Global manufacturing is not a zero-sum game.
In other words, when a factory that makes tablets or desktop computers in the U.S. shuts down the economic impact needs to be measured in ways that go beyond simply counting the number of jobs lost at that U.S. factory.
It's too simplistic, experts say, to view that factory closing as a scenario in which the U.S. lost 150 jobs and, say, the Philippines, Malaysia or China gained 150 jobs.
“It’s not a cut and dried deal,” said Craig Broswell, owner of Machinax Fabrication Inc., a Chino, Calif., machinery maker. “Unfortunately, a lot of people don’t see the big picture.”
During Tuesday night’s presidential debate, the candidates were asked what can be done, if anything, to bring manufacturing jobs back to the U.S. Setting up the larger question, the moderator told President Obama and his Republican challenger Mitt Romney that Apple (AAPL) makes all of its popular iPhone and iPad products in China.
Romney said the U.S. needs to take a tougher stance against Chinese policies such as currency manipulation that have created a significant trade imbalance between the U.S. and China. The Chinese have long been accused of keeping their currency artificially low so that Chinese goods are cheaper than their competitors' exports.
In addition to currency manipulation, Romney also accused the Chinese of intellectual property theft and cyber hacking.
“We can compete with anyone in the world as long as the playing field is level. China’s been cheating over the years,” Romney said.
Obama conceded that some U.S. jobs that have been lost to countries with significantly lower labor costs are probably gone for good.
"There are some jobs that are not going to come back because they're low-wage, low-skilled jobs,” Obama said. “I want high-wage, high-skill jobs.”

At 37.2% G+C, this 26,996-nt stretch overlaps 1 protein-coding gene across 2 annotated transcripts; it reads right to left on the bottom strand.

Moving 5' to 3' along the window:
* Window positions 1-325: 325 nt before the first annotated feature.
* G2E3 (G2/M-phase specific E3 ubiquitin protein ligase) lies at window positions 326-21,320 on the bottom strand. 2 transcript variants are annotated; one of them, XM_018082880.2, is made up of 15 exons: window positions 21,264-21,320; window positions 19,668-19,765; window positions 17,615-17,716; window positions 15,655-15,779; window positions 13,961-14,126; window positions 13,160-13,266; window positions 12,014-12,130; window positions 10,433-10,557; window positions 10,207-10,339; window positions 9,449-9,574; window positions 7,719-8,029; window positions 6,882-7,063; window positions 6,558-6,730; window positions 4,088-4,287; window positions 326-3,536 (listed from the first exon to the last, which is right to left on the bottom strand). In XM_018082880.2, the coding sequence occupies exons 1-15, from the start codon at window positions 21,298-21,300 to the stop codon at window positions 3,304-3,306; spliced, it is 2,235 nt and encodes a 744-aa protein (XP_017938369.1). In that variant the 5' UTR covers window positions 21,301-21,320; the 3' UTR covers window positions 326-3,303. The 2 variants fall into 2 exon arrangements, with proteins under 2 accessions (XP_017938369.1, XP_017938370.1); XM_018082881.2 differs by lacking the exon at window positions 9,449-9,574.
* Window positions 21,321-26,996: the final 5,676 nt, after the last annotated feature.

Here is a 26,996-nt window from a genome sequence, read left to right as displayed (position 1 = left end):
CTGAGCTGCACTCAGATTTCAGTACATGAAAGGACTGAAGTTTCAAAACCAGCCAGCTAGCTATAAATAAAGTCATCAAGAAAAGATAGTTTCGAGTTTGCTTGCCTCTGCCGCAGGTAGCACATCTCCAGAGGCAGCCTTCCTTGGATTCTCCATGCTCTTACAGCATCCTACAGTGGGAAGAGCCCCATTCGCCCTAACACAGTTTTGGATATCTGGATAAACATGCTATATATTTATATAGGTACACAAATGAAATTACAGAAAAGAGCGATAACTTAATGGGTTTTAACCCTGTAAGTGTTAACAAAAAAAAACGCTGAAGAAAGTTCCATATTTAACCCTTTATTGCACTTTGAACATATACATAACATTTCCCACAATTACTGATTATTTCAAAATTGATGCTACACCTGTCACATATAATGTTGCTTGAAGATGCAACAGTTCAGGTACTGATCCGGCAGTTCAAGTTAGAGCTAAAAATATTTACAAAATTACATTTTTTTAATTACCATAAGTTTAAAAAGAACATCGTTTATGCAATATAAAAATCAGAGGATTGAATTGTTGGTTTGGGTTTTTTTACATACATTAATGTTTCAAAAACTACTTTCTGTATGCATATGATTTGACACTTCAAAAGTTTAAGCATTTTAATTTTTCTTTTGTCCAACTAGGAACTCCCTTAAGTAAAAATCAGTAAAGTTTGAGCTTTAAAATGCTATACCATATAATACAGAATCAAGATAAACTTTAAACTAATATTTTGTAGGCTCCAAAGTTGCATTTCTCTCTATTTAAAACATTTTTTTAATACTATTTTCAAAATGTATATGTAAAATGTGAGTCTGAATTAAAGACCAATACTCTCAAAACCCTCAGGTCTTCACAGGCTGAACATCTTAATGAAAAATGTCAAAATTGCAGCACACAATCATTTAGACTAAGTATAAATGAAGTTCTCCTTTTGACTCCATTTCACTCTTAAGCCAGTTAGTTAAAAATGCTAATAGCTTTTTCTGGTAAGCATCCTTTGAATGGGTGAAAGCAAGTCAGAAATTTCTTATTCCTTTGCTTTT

The president said the U.S. needs to invest in advanced manufacturing and provide adequate training to prepare workers for those jobs.
Cliff Waldman, a senior economist at the Manufacturers Alliance for Productivity and Innovation, said the two candidates addressed different aspects of a complex problem -- and both answers were correct.
“Our problems are complex and don’t lend themselves to one sentence solutions. Both of them were right,” he said. “Why jobs move from country to country is very complicated.”
Waldman explained that U.S. workers employed by multi-national companies can benefit when those companies open facilities around the globe in an effort to take advantage of cheaper production costs.
For example, U.S. employees at multinational companies with operations in China undoubtedly benefited from the health of China’s economy in the immediate aftermath of the 2008 financial crisis, according to Waldman.
“One of the reasons that manufacturing had a stronger rebound than the rest of the economy was because it invested in large emerging markets such as China. And those emerging markets, after we hit bottom in 2009, came back faster and stronger than anyone anticipated,” he said.